An Argentinean steakhouse serving up Latin American flavors with Californian vibes, this restaurant is a favorite among groups, business dinners, birthdays, and date nights. Medieval-esque wagon wheel chandeliers hanging from the high ceiling illuminate the spacious dining room. Diners are seated at individual tables or at the large communal table feasting on the finest cuts of beef. The wood-fired grill lends the meats an irreplaceable smokiness and a slight char. Fire up your choice of sausages, short ribs, pork chop, ribeye steak, or get the full experience in the asado mixto (barbecue mix) that includes chorizo, morcilla, flap loin, short ribs, potatoes, and peppers. To end the night, head upstairs to the open-air rooftop El Techo for a drink while enjoying sweeping views of the city. 


Californios (SoMa) 

During the pandemic, Californios moved from its original intimate home in the Mission to a more ambitious space in SoMa. The new digs boast a generous patio and dramatic, blacked-out interior. Despite the address change, Californios held onto its two MICHELIN stars, and continues to impress restaurant critics and even the occasional celebrity—Colombian singer J Balvin dined here before performing at the Outside Lands music festival. Chef Val Cantu dives deep into Mexican and California ingredients and flavors, playfully presented in small bites across many courses, from fresh crudo and colorful masa to a baby banana topped with caviar. Prepaid tickets start at $267.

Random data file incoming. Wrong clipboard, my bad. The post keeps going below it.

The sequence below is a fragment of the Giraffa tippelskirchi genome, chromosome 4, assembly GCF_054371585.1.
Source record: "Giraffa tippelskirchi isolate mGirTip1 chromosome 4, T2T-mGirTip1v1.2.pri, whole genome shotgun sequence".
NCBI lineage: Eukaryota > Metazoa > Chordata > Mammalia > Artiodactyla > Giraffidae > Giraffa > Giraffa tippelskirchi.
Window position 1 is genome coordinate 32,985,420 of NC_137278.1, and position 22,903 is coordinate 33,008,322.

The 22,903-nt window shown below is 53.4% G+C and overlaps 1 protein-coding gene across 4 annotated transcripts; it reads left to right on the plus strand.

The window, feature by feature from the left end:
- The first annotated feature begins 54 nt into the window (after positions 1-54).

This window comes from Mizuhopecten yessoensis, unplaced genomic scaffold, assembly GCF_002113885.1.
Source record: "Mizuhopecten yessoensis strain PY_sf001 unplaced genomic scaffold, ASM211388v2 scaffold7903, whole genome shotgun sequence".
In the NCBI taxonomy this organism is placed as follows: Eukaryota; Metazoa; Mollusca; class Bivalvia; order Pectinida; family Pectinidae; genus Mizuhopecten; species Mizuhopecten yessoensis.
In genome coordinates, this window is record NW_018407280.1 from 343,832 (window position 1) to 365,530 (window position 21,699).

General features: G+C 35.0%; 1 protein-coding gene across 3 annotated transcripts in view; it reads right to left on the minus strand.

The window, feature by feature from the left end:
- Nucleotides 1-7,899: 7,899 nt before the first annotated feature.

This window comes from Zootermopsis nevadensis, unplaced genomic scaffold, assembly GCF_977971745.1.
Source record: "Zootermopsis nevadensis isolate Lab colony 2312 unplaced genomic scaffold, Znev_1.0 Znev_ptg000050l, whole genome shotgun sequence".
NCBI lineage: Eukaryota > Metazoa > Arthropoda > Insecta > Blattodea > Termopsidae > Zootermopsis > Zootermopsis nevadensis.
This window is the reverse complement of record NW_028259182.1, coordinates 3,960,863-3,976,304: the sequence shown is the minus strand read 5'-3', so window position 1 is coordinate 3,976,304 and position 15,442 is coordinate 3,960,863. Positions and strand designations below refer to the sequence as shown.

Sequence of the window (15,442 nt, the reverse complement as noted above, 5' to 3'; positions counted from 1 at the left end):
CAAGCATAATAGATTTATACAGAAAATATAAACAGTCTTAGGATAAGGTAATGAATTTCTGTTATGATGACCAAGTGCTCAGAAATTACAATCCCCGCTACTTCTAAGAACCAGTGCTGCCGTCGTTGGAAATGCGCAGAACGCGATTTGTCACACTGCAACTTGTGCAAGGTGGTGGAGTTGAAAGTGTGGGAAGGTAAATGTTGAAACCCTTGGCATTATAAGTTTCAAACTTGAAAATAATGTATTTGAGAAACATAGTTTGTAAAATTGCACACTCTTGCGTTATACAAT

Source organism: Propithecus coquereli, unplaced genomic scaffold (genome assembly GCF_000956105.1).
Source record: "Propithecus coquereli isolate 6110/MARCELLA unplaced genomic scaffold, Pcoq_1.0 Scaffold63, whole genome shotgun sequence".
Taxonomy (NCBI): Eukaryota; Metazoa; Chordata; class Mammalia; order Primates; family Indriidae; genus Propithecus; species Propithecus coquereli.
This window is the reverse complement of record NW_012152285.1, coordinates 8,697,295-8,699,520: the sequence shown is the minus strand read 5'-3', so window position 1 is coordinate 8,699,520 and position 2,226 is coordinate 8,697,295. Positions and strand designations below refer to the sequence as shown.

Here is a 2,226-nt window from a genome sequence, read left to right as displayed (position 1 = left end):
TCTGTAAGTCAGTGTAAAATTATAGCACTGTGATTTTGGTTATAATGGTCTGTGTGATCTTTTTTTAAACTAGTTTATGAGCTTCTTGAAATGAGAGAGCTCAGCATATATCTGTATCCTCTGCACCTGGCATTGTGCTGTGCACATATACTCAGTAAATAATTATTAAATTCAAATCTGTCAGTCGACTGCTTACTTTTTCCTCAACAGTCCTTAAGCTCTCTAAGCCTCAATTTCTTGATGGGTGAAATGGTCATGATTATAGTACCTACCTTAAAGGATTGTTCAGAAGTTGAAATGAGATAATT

Calavera Mexican Kitchen & Agave Bar (Oakland)

In the bustling community hub of Oakland Hive, Calavera is an Oaxacan restaurant inspired by the cuisines of southern Mexico. The restaurant is lofty and stylish, and it’s worth snapping pictures of your group in front of the geometric liquor shelf or the sculptural pendant lights. This all-day dining location covers all the bases with brunch, lunch, dinner, and cocktail specials. Try the plato de cochinita pibil, a hearty dish of braised pork, roasted tomato, grilled onion, and habanero salsa, served with nixtamal tortillas. Combine that with the fish tacos made with avocado sour cream and slaw. The venue becomes livelier at night when the atmosphere is buzzy and drinks are flowing.


Ettan – Palo Alto (Palo Alto) 

Skylight with hanging plants and chandelier